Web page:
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Who Is On Our Side?’: Dealer Asks Tough Question, But Maybe the Real Answer is You!


Instead of my usual mish-mash of sticky note items and holiday cheer, I want to leave all of you with a philosophical question to chew on as we head into a new year.

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Who is really watching out for the best interests of the independent tire dealer?

Seems like a pretty simple question, doesn’t it? The answer should be pretty clear cut, but I’m afraid it is not.

In fact, I‘m not convinced there is a good answer.

What brought this to mind? Recently, a friend of mine – a well-known dealer in California – wondered aloud if he and his fellow dealers really had a true advocate, an absolute go-to guy or group that would go to bat for them on the kinds of day-to-day issues that really matter in the field.


His points of concern? This whole TPMS debacle, which is harming tire dealers far more than anyone perhaps realizes, he says. And competition from car dealers, a problem well underestimated by his fellow tire retailers, he feels.

Mostly, he’s concerned that those two issues will soon fuse, unlocking the potential to knock him and all other independents out of business forever.

My friend, who will remain nameless – you’ll know why in a minute – is a pretty successful dealer. He’s not 2-handicap successful and has to work every day, but he’s making a comfortable living selling tires and fixing cars. Pretty much like a lot of our readers.


A proud, earnest sort, I know it took an awful lot for him to contact me and ask, “What can we do?”

He’s not a whiner. He’s been very active in his state association. He understands the good things associations – state and national – and tire companies have done to help dealers succeed. And he knows they have limitations.

But right now, he isn’t sure to whom he can turn.

Right now, he stares at TPMS-equipped vehicles in his service bays, knowing that more often than not he’ll be trudging to a local car dealer, hat in hand, begging for replacement parts and service info. An embarrassing predicament for any tire dealer, he says.


He sees the auto dealer TV commercials touting their tire inventory, “expertise” and low prices, while enjoying business literally handed to them on a silver platter by tiremakers pushing the inventory through tire dealers.

This is making dealers unwitting partners in crime for a few cents on the dollar, he notes with dismay.

He sees these same low/no-profit tires advertised by the car dealers at prices most of his peers cannot touch.

He hears his fellow dealers bragging about how many tires they “sell” to car dealers, and how it’s all free money and more units for volume discounts while not seeming to have a single worry about feeding the competition.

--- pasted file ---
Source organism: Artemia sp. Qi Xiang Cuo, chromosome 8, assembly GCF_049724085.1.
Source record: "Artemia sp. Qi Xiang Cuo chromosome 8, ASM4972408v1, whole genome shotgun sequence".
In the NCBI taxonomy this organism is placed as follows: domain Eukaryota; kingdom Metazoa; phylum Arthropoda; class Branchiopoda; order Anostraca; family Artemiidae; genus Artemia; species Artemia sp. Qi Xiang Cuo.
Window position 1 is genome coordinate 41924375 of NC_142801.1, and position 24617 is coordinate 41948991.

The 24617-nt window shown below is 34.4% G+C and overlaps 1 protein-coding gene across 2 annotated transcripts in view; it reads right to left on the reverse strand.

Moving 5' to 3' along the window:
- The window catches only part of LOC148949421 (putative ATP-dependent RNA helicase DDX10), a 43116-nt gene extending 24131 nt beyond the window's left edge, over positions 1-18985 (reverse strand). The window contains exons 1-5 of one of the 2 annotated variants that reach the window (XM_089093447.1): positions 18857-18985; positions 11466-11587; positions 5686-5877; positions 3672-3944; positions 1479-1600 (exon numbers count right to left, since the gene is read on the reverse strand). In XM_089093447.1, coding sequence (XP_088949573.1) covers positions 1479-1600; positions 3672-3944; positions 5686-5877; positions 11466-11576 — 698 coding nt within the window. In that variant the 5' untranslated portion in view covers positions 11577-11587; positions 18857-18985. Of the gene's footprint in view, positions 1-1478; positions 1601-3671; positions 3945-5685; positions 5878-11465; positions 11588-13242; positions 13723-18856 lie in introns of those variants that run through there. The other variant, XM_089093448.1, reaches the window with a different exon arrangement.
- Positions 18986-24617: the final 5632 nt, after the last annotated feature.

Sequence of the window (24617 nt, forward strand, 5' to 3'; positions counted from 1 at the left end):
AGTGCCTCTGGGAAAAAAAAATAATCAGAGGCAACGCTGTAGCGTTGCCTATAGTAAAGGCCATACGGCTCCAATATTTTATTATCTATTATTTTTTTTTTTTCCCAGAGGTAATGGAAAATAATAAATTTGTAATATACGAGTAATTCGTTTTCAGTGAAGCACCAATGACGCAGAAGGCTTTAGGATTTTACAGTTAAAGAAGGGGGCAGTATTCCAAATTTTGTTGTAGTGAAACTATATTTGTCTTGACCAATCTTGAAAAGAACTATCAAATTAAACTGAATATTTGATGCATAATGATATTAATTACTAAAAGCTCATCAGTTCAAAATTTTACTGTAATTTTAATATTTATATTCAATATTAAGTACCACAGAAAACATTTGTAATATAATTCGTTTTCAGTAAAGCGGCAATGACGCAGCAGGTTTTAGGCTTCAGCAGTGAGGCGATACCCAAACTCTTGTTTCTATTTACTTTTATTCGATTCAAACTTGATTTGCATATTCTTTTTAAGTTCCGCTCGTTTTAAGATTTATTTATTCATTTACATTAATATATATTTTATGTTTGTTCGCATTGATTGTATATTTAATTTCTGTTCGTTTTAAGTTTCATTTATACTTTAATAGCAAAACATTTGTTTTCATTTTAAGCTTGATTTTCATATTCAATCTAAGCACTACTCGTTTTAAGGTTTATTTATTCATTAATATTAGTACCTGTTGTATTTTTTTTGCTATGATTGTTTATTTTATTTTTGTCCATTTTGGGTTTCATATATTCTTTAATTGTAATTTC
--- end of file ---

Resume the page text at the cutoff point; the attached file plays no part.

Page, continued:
He knows the all-powerful automakers – through their new car dealers – will leverage their unique TPMSs against tire dealers who cannot afford to inventory all of the grommets and cores and sensors and washers and nuts – not to mention the tools and data – necessary to service every vehicle.

He’s concerned that it has all gone too far, and he is scared for his future.

What he doesn’t see, hear or know is what can be done or how he and other independents can defend themselves. Worse yet, he isn’t even sure they can.


“What can we do?” he asks. “Who is looking out for us?”

Who indeed.

This dealer feels that the potential advocates – folks who should be on the side of independents, the small businesspeople that are supposedly the backbone of the American economy – are lacking for one reason or another.

Are tire companies really on the side of independents?

He doesn’t see it. “Instead of just selling us tires, why don’t you fight for us?”

Dealer councils aren’t much help. Many are packed with big wholesalers and “guys who haven’t sold a tire in years,” he complains.


“They (the tiremakers) aren’t going to listen to us little guys, but they will listen to someone who is buying $20-$30 million a year from them.

“Independent tire dealers put these guys (car dealers) in business to sell tires, and now they’re trying to put us out of business,” he says.

“We need to tell our suppliers that if we’re going to have to feed these car dealers with these ‘Around the Wheel’ programs, they need to help us.”

So what about wholesalers?

“Some distributors are no help. They just want to sell tires, and they don’t deal with all the regulations and rules that retail stores and commercial centers do.”